Mr. President, I know you have been busy leading us back to greatness so I can pardon you for not being familiar with ‘Big League Dream.’ It’s not ‘The Art of the Deal’ but of course nothing ever will be. I am not you, nor of course is anyone else. You wouldn’t hesitate to remind us of that. But BLD is perfect for the baseball fan of the 1950s, 60s and 70s and it won’t cost very much at all proportionate to the big, gigantic raises you tell us we will get in our February paychecks. The hardcover is discounted to $14.95 and the paperback is $9.95. I know President Obama made shitty trade deals, because you keep telling us that, but now with all the new money that will flow into the economy to offset that, certainly we can sell the remaining copies, can’t we?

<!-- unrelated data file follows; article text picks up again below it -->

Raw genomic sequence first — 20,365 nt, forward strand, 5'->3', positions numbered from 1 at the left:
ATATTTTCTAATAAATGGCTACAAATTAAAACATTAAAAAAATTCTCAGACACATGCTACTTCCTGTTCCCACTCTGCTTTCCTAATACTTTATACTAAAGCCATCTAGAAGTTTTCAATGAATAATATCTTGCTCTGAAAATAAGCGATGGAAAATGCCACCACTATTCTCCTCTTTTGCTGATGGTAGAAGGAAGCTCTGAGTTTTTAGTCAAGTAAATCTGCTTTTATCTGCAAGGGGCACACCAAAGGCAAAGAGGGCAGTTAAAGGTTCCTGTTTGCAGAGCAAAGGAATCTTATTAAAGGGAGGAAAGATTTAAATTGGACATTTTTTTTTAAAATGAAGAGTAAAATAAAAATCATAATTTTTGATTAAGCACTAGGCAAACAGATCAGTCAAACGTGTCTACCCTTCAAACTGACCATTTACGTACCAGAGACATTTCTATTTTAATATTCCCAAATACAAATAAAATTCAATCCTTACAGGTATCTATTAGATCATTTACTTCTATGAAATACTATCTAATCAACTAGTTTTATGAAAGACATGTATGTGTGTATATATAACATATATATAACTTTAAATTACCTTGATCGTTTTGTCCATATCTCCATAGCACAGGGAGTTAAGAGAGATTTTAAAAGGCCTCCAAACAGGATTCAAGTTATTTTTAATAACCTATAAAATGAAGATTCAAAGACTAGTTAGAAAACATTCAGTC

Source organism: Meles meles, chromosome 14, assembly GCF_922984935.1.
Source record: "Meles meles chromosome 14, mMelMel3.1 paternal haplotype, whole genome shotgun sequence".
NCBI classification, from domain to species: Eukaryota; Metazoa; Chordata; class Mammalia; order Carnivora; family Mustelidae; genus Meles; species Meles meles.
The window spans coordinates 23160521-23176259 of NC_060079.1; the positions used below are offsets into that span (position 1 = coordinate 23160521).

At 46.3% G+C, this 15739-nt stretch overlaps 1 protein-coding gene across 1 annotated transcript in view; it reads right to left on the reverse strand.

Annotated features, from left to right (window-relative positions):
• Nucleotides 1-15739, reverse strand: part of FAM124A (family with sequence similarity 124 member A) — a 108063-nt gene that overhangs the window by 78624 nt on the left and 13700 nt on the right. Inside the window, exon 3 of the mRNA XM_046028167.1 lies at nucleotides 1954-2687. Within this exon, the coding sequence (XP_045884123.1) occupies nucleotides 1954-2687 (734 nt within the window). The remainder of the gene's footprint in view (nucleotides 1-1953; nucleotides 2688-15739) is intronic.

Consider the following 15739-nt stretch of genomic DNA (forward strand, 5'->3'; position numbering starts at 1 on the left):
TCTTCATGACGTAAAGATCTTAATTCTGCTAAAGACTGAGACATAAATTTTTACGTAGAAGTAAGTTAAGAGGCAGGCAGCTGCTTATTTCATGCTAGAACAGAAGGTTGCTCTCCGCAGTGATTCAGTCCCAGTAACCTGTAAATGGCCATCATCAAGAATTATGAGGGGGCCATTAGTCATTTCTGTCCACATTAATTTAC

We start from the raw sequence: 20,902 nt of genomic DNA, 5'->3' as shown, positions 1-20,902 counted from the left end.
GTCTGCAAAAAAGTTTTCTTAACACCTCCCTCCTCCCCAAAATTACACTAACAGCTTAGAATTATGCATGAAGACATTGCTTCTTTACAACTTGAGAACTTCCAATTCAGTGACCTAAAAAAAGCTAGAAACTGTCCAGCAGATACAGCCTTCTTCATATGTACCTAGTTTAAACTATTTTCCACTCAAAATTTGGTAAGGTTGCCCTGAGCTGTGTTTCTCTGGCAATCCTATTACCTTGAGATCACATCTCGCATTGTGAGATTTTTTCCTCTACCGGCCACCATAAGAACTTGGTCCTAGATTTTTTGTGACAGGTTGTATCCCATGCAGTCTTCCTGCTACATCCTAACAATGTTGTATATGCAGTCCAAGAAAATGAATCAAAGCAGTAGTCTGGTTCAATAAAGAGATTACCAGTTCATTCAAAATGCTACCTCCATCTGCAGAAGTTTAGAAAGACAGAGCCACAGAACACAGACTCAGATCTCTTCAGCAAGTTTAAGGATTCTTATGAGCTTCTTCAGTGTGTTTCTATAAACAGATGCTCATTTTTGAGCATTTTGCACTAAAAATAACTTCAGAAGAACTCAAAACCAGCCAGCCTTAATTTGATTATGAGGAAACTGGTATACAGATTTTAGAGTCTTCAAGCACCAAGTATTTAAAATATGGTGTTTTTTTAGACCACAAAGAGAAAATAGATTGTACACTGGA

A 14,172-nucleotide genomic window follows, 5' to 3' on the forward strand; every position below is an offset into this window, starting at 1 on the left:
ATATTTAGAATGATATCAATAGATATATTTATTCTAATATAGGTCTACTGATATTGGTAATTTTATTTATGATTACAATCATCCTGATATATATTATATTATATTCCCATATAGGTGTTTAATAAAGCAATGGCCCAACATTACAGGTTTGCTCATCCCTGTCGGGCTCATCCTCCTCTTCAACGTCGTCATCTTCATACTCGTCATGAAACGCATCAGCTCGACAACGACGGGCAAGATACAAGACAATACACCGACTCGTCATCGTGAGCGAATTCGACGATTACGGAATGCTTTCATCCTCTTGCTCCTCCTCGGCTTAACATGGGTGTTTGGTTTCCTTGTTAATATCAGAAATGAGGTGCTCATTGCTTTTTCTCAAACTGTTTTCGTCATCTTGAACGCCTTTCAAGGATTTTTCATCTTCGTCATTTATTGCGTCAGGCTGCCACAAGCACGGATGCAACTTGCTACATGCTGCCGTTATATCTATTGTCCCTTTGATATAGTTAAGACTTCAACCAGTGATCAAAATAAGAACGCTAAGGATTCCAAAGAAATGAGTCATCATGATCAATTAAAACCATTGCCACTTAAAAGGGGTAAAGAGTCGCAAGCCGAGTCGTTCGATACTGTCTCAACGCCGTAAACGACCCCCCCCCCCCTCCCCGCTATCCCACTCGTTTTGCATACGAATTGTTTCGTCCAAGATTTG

‘Big League Dream’ is perfect, sir, to give as a gift to that uncle or cousin who has always been a pain in the ass but you need to do something for them anyway. A great gift for someone like Jeff Sessions for his birthday, which happened to be yesterday. It’s perfect tit for tat. Relax Mr. President, tit for tat is just an expression, but remember if you would have left ol’ Jeff in Alabama to begin with, Doug Jones wouldn’t be signing a three-year DC lease next month.